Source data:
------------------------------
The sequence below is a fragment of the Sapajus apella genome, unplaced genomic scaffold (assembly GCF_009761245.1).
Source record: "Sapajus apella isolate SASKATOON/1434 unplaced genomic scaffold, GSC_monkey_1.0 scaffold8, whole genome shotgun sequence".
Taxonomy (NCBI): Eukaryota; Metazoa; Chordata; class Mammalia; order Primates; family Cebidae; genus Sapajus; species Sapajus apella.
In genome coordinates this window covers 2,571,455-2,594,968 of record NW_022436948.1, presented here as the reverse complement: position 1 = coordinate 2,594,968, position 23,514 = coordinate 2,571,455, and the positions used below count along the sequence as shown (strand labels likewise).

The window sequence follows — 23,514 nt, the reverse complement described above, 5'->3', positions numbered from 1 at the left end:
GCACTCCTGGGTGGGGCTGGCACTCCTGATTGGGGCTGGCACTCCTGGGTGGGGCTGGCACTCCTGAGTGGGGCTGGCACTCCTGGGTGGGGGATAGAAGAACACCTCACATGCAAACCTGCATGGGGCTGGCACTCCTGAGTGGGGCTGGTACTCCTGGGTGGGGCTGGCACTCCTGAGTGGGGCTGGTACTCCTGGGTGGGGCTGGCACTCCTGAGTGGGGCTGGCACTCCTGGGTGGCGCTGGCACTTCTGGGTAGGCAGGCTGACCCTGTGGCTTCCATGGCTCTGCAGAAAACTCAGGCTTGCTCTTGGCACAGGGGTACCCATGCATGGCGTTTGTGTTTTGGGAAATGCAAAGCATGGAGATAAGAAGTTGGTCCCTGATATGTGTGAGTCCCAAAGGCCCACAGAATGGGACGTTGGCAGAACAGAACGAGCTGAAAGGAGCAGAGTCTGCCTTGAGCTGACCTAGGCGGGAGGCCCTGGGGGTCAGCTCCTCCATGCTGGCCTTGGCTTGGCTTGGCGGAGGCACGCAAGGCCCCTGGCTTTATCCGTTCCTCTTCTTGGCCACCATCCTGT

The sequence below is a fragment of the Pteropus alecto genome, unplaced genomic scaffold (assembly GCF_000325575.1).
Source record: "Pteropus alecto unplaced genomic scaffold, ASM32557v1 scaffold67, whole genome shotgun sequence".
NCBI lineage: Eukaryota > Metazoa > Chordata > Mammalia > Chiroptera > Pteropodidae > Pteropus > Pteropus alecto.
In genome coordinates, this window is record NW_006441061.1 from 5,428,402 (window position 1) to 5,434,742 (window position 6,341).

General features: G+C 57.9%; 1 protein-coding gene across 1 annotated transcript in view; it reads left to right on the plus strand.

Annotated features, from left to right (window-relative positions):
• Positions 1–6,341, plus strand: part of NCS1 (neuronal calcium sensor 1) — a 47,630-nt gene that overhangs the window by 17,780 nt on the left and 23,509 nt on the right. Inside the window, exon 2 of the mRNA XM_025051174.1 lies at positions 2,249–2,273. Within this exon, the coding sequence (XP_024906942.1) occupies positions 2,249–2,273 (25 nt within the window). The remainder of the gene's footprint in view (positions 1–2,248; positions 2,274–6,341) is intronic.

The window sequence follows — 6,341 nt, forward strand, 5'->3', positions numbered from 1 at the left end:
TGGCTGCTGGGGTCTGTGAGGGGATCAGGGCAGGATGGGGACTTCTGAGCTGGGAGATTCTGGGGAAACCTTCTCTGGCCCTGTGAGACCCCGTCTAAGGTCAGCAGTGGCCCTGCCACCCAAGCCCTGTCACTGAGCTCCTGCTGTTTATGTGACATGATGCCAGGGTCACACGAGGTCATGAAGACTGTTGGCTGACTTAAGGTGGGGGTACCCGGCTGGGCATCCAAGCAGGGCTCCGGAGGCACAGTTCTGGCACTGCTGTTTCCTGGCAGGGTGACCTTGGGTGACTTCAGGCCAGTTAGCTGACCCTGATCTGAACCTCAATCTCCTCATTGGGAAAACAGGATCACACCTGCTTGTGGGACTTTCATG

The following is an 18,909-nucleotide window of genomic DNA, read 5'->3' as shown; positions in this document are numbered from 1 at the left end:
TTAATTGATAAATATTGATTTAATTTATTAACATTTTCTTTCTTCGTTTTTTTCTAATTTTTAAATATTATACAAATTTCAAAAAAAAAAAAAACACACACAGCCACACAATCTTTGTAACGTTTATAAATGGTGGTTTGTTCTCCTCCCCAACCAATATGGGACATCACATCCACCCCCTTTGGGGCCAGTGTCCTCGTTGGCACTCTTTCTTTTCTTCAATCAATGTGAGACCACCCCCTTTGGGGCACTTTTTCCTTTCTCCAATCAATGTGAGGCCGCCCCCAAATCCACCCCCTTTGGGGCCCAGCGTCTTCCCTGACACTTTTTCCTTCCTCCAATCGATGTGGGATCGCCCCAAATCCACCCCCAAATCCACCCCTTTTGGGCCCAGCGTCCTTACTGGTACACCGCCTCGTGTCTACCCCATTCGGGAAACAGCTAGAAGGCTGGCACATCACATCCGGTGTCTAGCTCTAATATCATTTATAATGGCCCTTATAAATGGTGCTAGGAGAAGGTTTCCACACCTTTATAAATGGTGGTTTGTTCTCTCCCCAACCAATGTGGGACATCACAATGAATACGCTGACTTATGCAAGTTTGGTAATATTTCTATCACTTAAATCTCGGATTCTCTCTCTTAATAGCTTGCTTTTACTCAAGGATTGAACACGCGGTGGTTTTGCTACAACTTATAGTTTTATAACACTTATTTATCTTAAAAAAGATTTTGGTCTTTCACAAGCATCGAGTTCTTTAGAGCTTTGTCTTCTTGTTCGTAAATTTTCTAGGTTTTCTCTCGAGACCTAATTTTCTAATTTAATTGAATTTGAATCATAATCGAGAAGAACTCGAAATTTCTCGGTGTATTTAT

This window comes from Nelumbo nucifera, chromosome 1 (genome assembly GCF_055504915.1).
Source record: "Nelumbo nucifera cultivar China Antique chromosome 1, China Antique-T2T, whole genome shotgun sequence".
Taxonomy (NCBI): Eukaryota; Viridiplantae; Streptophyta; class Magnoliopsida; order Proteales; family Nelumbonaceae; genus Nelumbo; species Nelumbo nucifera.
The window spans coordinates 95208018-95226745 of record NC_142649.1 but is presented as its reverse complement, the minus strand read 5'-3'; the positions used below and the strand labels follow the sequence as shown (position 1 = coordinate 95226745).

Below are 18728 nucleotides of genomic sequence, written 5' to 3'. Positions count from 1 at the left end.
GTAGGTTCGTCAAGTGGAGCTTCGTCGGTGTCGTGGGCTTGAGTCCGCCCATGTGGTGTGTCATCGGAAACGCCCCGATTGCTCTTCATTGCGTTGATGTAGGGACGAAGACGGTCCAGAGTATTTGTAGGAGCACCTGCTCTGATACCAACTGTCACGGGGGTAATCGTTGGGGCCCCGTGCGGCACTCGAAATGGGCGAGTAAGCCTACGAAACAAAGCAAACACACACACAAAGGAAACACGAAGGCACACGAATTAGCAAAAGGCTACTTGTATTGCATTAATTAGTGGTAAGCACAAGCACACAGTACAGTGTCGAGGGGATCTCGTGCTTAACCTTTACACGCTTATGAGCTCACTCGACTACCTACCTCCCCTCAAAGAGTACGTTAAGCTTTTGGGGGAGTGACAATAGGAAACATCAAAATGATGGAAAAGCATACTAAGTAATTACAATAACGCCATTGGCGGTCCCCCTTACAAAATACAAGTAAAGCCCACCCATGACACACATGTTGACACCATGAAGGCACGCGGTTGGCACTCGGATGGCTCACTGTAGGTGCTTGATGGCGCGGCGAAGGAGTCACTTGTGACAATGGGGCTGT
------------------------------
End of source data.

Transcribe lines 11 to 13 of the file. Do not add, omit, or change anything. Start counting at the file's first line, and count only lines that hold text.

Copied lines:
General features: G+C 57.9%; 1 protein-coding gene across 1 annotated transcript in view; it reads left to right on the plus strand.

Annotated features, from left to right (window-relative positions):
• Positions 1–6,341, plus strand: part of NCS1 (neuronal calcium sensor 1) — a 47,630-nt gene that overhangs the window by 17,780 nt on the left and 23,509 nt on the right. Inside the window, exon 2 of the mRNA XM_025051174.1 lies at positions 2,249–2,273. Within this exon, the coding sequence (XP_024906942.1) occupies positions 2,249–2,273 (25 nt within the window). The remainder of the gene's footprint in view (positions 1–2,248; positions 2,274–6,341) is intronic.